Skip to content

Accidental release of free-fall lifeboat

What happened

The Transportation Safety Board of Canada (TSB) has published safety investigation report M20P0353 relating to the accidental release of a free-fall lifeboat from a bulk carrier. The incident occurred in December 2020. The crew were carrying out a free‑fall lifeboat drill while the vessel was at anchor, when the wire rope slings holding the lifeboat failed and the boat fell approximately 14m to the water. There were two crew members in the lifeboat at the time. Both were seriously injured and were transferred to hospital. The forward starboard side of the lifeboat’s hull was damaged. There was no pollution.

What went wrong

  • Findings as to causes and contributing factors – conditions, acts or safety deficiencies that were found to have caused or contributed to this occurrence;
    • The crimp sleeves on the lifeboat slings had weakened over time as a result of intergranular stress-corrosion cracking;
    • The manner in which the slings were attached to the hooks caused the load to concentrate on the aft starboard sling. This, in combination with the weakened crimp sleeves, caused the sequential failure of the slings and the aft port sling bracket;
    • The crew had developed an informal practice that did not address the risk of standing unsecured in the lifeboat;
    • There was no additional restraining device in use to protect the crew in the boat from falling when the slings failed.
  • Findings as to risk – these are conditions, unsafe acts or safety deficiencies that were found not to be a factor in this occurrence but could have adverse consequences in future occurrences;
    • In the absence of any international guidance requiring free-fall lifeboat slings to be verified periodically, inspected before use, and marked with a safe working load, there is a risk that this critical equipment will be overlooked during inspections or its safe limits will be exceeded, leading to an accident.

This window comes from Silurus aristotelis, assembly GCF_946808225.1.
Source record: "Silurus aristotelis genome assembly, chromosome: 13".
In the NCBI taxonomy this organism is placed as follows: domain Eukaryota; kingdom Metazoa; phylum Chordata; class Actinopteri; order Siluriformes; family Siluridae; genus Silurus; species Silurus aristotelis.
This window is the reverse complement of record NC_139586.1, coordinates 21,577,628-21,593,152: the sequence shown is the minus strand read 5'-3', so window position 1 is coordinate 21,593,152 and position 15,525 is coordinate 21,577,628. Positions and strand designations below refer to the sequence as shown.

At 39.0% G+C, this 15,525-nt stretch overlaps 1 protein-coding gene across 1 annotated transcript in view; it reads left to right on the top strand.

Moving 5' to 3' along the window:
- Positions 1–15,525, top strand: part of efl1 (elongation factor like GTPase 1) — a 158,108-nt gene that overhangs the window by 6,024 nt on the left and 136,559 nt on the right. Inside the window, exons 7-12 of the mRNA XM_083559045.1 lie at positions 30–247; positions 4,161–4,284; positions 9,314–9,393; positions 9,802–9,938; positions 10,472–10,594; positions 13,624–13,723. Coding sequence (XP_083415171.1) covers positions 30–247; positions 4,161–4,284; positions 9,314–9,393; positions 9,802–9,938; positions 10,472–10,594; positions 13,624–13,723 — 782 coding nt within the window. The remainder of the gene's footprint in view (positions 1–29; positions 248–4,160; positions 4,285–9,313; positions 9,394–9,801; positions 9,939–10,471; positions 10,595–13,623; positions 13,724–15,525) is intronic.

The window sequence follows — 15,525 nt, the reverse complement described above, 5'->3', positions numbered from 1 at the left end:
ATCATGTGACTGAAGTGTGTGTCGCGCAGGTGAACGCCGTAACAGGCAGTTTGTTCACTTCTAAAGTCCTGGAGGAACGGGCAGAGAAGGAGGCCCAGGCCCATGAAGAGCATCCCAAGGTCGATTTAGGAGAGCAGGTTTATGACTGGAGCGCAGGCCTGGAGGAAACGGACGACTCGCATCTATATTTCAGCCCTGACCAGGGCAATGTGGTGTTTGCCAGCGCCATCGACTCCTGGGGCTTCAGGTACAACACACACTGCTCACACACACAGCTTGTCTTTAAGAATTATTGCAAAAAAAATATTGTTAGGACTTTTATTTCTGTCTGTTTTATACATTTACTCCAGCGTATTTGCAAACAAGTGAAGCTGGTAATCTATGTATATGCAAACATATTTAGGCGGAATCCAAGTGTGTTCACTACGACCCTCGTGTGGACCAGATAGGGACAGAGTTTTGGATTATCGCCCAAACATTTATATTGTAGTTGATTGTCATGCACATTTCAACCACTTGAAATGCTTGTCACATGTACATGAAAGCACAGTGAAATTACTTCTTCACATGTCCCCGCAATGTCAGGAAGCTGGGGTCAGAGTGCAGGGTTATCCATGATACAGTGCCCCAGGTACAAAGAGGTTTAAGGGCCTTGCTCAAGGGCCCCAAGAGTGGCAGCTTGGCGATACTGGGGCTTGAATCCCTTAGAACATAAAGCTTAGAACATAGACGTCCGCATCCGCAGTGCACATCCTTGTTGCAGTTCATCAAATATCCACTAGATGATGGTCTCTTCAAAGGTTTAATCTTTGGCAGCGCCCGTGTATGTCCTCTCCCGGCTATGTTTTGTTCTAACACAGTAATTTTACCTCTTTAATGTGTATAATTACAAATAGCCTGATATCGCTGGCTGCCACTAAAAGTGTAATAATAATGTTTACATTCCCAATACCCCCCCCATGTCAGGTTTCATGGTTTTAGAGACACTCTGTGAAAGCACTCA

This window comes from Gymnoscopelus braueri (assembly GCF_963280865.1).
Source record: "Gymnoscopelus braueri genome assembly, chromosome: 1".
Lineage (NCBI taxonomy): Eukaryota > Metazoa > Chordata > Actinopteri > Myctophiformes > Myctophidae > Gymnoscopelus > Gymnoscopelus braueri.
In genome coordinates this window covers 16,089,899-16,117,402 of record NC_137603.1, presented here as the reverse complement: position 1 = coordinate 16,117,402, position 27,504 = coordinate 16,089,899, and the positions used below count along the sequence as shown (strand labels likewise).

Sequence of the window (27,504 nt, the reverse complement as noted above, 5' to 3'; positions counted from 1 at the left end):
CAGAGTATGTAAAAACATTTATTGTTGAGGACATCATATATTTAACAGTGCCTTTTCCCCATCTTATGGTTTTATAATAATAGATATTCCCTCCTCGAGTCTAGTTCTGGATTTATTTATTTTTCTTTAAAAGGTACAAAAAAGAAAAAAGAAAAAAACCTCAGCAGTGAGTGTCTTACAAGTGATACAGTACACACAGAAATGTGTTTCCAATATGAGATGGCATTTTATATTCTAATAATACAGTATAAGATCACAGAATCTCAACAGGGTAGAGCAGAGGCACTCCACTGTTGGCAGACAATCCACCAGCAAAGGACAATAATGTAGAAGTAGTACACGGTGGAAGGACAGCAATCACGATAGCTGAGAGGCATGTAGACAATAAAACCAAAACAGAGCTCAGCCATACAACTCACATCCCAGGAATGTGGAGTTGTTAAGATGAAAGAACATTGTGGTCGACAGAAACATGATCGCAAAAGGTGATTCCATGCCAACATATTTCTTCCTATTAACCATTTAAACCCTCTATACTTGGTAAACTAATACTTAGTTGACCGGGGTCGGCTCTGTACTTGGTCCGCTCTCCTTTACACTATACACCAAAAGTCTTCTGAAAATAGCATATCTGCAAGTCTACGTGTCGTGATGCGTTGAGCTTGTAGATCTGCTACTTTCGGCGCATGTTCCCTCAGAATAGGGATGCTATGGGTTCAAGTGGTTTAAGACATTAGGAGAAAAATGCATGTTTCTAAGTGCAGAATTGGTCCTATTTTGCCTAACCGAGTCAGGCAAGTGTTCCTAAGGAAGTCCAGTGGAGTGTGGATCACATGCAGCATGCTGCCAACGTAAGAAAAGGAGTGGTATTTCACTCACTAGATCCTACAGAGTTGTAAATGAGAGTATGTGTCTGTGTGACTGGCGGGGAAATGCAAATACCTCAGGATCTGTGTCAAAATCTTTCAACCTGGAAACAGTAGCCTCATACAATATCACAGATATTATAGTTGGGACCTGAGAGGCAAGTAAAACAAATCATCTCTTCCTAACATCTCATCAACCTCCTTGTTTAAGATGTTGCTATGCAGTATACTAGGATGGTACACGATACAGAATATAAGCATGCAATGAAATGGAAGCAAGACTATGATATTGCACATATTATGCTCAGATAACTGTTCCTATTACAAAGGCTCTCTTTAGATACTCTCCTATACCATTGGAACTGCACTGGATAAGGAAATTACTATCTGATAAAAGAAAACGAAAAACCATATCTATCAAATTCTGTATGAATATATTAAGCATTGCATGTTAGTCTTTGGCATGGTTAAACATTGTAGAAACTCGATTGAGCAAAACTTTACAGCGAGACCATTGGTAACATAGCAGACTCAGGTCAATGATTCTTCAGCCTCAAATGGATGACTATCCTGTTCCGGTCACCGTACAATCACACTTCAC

• If supervisors are required to take an active role during safety critical tasks such as lifeboat drills, their attention will be divided and they will be less able to attend to all aspects of the task, increasing the risk that safety critical items will not be identified in time to prevent an accident.

Members may wish to refer to:

Safety Event

Published: 26 July 2022
Download: IMCA SF 19/22

Relevant life-saving rules:
IMCA Safety Flashes
Submit a Report

IMCA Safety Flashes summarise key safety matters and incidents, allowing lessons to be more easily learnt for the benefit of all. The effectiveness of the IMCA Safety Flash system depends on Members sharing information and so avoiding repeat incidents. Please consider adding [email protected] to your internal distribution list for safety alerts or manually submitting information on incidents you consider may be relevant. All information is anonymised or sanitised, as appropriate.

IMCA’s store terms and conditions ( apply to all downloads from IMCA’s website, including this document.

IMCA makes every effort to ensure the accuracy and reliability of the data contained in the documents it publishes, but IMCA shall not be liable for any guidance and/or recommendation and/or statement herein contained. The information contained in this document does not fulfil or replace any individual’s or Member's legal, regulatory or other duties or obligations in respect of their operations. Individuals and Members remain solely responsible for the safe, lawful and proper conduct of their operations.